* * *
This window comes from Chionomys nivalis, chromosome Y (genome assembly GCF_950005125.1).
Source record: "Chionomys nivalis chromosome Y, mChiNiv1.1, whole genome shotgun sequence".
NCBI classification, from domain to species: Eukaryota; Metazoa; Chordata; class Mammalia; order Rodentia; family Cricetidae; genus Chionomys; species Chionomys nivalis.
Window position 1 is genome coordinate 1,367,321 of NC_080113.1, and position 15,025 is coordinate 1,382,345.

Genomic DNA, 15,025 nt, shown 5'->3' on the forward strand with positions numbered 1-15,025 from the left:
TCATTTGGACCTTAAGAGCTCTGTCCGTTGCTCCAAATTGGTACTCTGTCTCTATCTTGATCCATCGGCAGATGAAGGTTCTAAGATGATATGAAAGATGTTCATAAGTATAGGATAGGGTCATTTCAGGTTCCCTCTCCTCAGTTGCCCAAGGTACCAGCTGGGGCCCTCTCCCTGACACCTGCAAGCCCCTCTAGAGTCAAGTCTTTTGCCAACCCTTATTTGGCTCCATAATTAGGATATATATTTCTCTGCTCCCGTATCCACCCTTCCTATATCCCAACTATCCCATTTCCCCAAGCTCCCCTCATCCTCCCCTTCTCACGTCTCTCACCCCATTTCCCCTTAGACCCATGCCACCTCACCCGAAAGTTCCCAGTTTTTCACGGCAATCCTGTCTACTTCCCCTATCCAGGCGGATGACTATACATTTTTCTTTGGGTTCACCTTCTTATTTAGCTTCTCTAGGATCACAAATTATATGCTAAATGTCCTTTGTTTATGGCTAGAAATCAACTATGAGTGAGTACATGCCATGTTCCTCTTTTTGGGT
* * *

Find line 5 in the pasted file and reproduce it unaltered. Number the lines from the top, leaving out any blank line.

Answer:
Genomic DNA, 15,025 nt, shown 5'->3' on the forward strand with positions numbered 1-15,025 from the left: